What is confusing to me is that some people keep SAYING they want to live healthier, quit smoking, stop using weed etcetera. They ask for help, even. Then when I say yes to their request for help and offer suggestions of what they could do, they don't do it, and some even start argueing with ME for 'wanting to change them'... telling me 'I don't know what it's like to be addicted' (umm yes I do).
    I'm slowly beginning to learn to turn away at that point. Because they apparently prefer to spend their energy argueing with me over DOING something about their problem...
    I'd love an article / elaboration about what to do when people insist they want to change and then... don't do it. - 8/18/2012 2:38:43 PM
  • AZURE-SKY
    Trying to get someone else to stick to a diet is like trying to get someone to quit smoking. If that person does not have the desire and self-discipline to do what needs to be done, all the prompting, encouraging, example-setting you do, won't make a bit of difference.

    Each of us had to have that AHA! moment when we choose to take control of our health. We might need some guidance or assistance to make better choices - but the final choice remains ours. Just like I can't make my husband use less salt (high blood pressure), he can't make me give up my favorite dessert - only I can do that.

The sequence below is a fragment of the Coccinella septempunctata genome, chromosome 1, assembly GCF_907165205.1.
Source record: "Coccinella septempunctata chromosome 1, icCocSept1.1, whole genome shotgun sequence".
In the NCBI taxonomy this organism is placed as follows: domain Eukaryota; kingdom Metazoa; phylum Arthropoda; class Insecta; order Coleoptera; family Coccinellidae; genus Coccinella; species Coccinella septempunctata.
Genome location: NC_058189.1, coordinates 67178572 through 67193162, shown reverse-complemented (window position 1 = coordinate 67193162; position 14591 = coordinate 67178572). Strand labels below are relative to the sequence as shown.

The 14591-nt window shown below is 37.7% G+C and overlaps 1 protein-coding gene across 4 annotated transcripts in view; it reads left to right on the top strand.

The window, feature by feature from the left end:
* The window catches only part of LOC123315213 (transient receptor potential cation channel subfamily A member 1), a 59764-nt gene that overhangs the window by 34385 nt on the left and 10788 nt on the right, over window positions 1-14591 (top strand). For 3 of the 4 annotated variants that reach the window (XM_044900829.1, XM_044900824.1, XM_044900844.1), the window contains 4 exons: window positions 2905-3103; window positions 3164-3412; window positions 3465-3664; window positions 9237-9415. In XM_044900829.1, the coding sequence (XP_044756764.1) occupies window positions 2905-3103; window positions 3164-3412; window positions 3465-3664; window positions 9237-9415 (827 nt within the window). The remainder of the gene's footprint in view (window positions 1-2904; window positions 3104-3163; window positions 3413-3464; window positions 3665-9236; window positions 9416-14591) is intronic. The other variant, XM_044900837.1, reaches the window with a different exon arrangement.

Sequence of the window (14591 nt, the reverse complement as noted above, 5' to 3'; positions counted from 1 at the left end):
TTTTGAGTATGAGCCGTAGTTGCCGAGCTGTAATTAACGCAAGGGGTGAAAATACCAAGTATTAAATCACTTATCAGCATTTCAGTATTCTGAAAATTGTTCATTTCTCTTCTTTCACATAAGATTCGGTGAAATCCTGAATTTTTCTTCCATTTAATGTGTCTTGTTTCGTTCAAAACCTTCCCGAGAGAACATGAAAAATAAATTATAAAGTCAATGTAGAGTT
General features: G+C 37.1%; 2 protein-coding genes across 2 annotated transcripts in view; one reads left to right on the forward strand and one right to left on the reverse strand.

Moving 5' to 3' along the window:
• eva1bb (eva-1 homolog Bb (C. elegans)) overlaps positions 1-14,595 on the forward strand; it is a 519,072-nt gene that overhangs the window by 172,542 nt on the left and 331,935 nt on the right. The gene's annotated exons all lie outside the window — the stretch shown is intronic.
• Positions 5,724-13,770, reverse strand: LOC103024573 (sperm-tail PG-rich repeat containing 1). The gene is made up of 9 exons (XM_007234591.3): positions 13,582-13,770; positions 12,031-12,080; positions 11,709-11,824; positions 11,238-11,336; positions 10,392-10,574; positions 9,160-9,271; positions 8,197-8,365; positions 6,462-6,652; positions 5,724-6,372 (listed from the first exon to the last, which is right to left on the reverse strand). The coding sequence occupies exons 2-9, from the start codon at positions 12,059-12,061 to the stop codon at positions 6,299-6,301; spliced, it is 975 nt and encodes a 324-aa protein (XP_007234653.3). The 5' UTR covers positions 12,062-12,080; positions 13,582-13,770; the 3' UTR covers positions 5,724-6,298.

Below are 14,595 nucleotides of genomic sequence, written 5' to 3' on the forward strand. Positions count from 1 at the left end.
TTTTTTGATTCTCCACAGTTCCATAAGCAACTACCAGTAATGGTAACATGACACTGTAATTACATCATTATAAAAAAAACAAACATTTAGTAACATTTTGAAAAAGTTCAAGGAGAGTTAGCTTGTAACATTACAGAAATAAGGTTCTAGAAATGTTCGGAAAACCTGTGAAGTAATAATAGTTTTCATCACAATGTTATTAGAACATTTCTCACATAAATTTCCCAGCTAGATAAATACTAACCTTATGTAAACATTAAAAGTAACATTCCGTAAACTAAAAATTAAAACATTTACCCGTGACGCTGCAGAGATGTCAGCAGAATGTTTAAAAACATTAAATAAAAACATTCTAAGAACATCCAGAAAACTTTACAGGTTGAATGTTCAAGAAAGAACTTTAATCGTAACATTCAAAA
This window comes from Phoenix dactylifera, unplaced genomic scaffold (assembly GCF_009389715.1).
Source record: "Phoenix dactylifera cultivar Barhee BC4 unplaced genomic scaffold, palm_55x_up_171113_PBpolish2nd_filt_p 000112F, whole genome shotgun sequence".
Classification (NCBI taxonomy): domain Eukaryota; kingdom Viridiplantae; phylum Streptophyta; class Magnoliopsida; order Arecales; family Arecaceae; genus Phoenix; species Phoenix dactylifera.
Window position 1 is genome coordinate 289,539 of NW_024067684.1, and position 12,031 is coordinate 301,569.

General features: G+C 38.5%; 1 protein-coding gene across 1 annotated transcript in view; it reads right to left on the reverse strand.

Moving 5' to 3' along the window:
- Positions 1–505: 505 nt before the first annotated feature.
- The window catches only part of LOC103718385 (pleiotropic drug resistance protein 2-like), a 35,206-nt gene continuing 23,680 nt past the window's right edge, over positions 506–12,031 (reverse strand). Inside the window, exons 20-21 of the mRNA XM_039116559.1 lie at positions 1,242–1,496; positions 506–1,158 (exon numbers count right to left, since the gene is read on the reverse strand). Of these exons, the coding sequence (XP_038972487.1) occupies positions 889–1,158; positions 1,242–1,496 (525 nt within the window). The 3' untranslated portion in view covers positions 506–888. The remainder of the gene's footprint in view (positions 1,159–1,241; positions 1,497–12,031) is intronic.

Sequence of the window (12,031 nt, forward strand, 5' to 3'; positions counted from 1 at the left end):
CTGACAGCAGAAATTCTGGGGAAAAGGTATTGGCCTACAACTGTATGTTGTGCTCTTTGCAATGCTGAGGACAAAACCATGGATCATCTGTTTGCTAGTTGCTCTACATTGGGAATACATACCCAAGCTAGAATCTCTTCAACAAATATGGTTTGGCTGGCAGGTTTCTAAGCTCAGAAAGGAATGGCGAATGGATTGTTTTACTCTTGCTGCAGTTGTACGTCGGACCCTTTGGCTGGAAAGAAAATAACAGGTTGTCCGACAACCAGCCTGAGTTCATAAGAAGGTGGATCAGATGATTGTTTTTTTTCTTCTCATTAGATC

Sometimes our motivation is high, other times we make the wrong choices - but it is up to the individual to make the right decisions.

    So, the next time someone asks you to motivate them, tell them the only one who can truly motivate a person is him or herself. - 8/18/2012 2:13:03 PM
  • ALDEBARANIAN
    *Sigh* With Coach Dean's articles I always have to slow down and read more carefully. And then put a little soothing ointment on the sore spots. Why is the real stuff always harder than cotton candy cliches? Thanks Coach. - 8/18/2012 9:36:16 AM
  • Enjoyed this article and the excellent advice really resonated. Thank you! - 7/31/2012 9:26:28 PM
  • Everyone needs a sounding board a good listener. Coupled with a good example and lots of understanding we can all share a spark that can ignite someone into action. Thanks for a wonderful article - 7/25/2012 5:51:22 PM